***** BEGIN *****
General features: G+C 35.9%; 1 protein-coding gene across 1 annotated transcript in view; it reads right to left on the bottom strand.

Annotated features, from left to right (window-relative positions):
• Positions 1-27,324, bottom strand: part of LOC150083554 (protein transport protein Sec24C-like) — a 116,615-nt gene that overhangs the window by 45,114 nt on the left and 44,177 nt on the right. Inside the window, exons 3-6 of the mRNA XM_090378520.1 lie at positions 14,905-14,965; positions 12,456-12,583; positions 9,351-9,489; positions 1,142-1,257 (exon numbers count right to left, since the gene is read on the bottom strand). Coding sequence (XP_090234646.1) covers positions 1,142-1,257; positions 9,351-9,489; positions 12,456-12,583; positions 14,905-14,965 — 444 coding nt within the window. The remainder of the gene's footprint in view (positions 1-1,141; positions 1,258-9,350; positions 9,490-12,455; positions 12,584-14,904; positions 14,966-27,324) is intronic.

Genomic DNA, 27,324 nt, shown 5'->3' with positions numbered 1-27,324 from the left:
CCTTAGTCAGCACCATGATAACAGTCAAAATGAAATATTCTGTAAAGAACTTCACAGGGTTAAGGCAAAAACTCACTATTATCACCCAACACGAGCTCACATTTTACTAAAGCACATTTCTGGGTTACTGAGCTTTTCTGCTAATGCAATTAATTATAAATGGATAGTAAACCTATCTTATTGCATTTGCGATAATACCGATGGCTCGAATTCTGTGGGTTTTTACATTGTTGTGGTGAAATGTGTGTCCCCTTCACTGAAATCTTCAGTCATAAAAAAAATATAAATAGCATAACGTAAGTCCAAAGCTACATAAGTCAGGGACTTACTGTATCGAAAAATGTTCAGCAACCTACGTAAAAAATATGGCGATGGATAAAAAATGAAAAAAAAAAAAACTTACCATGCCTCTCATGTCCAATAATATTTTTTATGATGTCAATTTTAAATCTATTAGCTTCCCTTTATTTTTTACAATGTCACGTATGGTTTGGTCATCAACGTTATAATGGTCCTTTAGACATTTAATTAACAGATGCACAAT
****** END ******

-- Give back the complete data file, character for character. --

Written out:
General features: G+C 35.9%; 1 protein-coding gene across 1 annotated transcript in view; it reads right to left on the bottom strand.

Annotated features, from left to right (window-relative positions):
• Positions 1-27,324, bottom strand: part of LOC150083554 (protein transport protein Sec24C-like) — a 116,615-nt gene that overhangs the window by 45,114 nt on the left and 44,177 nt on the right. Inside the window, exons 3-6 of the mRNA XM_090378520.1 lie at positions 14,905-14,965; positions 12,456-12,583; positions 9,351-9,489; positions 1,142-1,257 (exon numbers count right to left, since the gene is read on the bottom strand). Coding sequence (XP_090234646.1) covers positions 1,142-1,257; positions 9,351-9,489; positions 12,456-12,583; positions 14,905-14,965 — 444 coding nt within the window. The remainder of the gene's footprint in view (positions 1-1,141; positions 1,258-9,350; positions 9,490-12,455; positions 12,584-14,904; positions 14,966-27,324) is intronic.

Genomic DNA, 27,324 nt, shown 5'->3' with positions numbered 1-27,324 from the left:
CCTTAGTCAGCACCATGATAACAGTCAAAATGAAATATTCTGTAAAGAACTTCACAGGGTTAAGGCAAAAACTCACTATTATCACCCAACACGAGCTCACATTTTACTAAAGCACATTTCTGGGTTACTGAGCTTTTCTGCTAATGCAATTAATTATAAATGGATAGTAAACCTATCTTATTGCATTTGCGATAATACCGATGGCTCGAATTCTGTGGGTTTTTACATTGTTGTGGTGAAATGTGTGTCCCCTTCACTGAAATCTTCAGTCATAAAAAAAATATAAATAGCATAACGTAAGTCCAAAGCTACATAAGTCAGGGACTTACTGTATCGAAAAATGTTCAGCAACCTACGTAAAAAATATGGCGATGGATAAAAAATGAAAAAAAAAAAAACTTACCATGCCTCTCATGTCCAATAATATTTTTTATGATGTCAATTTTAAATCTATTAGCTTCCCTTTATTTTTTACAATGTCACGTATGGTTTGGTCATCAACGTTATAATGGTCCTTTAGACATTTAATTAACAGATGCACAAT